Adsorbent and scavenging resins No/Yes Easy to use Not likely to inactivate microbes; microbial colonization and release a concern; not available in some parts of the world High Difficult to determine useable life without added technology; impractical and limited availability in many parts of the world

Disinfectant Community/Household Use Advantages Disadvantages Cost* Comments
Free chlorine (NaOCl, Ca(OCl)2 Yes/Yes (worldwide, but not in some regions) Easy to use; effective against most pathogens; stable residual Not available worldwide; some users object to taste and odor Low The most widely used drinking water disinfectant; proven technology
Electro-chemically generated oxidant from NaCl Yes/Yes (limited distribution) Easy to use; effective against most pathogens; stable residual Not available worldwide; some users object to taste and odor (mostly chlorine) Low Practical for worldwide use; can generate on site by electrolysis of NaCl; proven technology
Chloramines (monochloramine) Yes/Rare (less widely used than free chlorine; must react free chlorine with ammonia Stable residual Less effective microbiocide than free chlorine; requires skill and equipment to generate on-site; household use impractical Moderate More difficult to use than free chlorine; potentially available where free chlorine is used but requires ammonia source
Ozone Yes/Rare(less widely than free chlorine; mostly in Europe) Highly micro-biocidal; No residual; Generate onsite; hard to use; need special facilities and trained personnel; hazardous High Not practical for household use in many regions and countries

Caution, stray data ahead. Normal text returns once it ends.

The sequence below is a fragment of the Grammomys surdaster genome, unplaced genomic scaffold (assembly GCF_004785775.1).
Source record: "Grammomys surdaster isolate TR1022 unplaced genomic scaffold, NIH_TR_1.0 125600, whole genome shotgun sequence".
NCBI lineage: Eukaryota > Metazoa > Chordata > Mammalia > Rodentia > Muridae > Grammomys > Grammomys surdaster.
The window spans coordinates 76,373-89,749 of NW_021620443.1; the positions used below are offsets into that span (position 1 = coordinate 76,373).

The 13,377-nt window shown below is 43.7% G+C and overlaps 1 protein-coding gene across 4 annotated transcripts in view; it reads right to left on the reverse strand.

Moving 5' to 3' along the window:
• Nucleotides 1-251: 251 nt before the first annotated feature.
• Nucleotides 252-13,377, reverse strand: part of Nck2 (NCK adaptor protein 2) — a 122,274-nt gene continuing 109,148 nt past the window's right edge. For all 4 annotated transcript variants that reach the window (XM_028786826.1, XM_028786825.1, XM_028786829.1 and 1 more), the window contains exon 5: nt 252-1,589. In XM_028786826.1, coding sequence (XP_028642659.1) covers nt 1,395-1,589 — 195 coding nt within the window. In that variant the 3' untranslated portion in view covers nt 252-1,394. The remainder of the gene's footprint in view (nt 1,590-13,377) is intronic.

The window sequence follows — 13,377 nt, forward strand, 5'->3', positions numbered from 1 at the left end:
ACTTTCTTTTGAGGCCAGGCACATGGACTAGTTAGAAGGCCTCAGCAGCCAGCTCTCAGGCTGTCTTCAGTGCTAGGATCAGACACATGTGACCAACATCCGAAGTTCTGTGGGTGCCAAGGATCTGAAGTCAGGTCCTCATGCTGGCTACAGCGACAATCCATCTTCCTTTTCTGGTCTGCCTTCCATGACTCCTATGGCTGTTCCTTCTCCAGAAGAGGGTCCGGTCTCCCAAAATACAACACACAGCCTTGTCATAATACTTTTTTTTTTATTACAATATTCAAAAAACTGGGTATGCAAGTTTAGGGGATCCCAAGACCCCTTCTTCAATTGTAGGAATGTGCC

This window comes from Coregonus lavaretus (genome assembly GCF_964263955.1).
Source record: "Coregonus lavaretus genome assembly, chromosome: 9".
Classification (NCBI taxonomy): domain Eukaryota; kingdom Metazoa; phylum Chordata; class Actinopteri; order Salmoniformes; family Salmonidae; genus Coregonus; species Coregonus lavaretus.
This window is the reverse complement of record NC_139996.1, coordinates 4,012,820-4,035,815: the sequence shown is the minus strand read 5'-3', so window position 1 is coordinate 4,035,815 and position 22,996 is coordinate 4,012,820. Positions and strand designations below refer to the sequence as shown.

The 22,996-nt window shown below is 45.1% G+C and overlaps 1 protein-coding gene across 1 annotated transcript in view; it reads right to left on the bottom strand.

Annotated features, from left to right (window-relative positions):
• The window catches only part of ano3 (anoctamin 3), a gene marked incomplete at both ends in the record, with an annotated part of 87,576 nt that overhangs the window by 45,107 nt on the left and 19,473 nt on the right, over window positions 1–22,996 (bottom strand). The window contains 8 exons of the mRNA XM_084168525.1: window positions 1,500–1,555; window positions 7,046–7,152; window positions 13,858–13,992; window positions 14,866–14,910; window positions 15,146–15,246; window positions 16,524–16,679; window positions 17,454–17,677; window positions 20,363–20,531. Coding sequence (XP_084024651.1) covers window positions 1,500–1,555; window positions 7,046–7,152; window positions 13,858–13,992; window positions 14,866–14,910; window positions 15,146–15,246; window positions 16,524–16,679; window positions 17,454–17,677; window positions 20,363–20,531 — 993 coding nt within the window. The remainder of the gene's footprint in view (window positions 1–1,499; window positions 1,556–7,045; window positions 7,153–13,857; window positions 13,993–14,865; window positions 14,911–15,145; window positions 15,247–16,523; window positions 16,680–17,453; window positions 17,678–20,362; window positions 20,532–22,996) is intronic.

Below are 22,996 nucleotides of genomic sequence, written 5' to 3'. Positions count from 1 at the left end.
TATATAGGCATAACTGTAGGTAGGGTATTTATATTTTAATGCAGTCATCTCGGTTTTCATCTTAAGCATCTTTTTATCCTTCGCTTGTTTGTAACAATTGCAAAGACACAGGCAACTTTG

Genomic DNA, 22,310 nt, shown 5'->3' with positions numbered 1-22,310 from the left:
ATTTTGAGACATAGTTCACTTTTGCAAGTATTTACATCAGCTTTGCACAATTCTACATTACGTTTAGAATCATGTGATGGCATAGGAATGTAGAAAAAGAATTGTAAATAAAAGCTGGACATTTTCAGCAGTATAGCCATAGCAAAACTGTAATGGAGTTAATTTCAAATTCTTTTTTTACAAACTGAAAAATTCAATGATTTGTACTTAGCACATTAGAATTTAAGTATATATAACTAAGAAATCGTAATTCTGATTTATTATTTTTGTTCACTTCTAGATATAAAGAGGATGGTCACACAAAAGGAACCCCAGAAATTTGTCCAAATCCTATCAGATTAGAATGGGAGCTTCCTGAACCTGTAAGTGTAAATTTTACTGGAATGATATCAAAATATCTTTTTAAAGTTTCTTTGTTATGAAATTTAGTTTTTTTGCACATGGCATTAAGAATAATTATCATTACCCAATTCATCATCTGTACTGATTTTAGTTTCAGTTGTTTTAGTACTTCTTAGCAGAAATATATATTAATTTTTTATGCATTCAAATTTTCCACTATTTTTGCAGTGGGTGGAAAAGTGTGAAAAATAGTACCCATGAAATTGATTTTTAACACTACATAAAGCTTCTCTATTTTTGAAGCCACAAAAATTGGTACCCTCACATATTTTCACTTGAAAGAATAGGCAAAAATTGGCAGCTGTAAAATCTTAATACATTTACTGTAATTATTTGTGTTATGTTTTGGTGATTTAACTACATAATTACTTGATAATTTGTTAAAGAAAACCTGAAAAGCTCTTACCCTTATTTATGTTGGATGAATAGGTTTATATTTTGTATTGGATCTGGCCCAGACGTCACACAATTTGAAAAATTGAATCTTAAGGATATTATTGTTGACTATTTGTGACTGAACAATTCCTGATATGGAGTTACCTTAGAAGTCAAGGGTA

Chlorine Dioxide Yes/Rare (much less use than free chlorine; for individual use by acidifying chlorite or chlorate) Highly micro-biocidal; Poor residual; generate on-site; some technologies require special facilities, trained personnel and are hazardous; toxicologic concerns High Can be generated on-site by reacting chlorate or chlorite salts with acids; reactants may not be available and some are hazardous
Acids (especially lime juice and mineral acids) and hydroxide (caustic) Limited/Limited (in community systems mineral acid and base for pH control; lime (CaO) and soda ash for chemical softening; in household Treatment lime juice for inactivation of V. cholerae Acids inactivate V. cholerae & some other bacteria; limes and chemicals widely available Limited microbiocidal activity; CaO use requires special facilities and trained personnel and is hazardous; CaO process difficult to control High for CaO; low-moderate for lime juice Lime juice has been reported to be effective for cholera control at the household level; Chemical acids and lime precipitation not practical for household use
Combined chlorina-tion, coag-ulation-flocculation-filtration systems Yes/Yes As sequential processes in community systems and as combined processes in household systems Highly effective for microbe reductions Availability now limited; requires some training and skill; efficacy varies with water quality; High Limited availability and higher cost (compared to chlorine) are barriers to household use in some countries and regions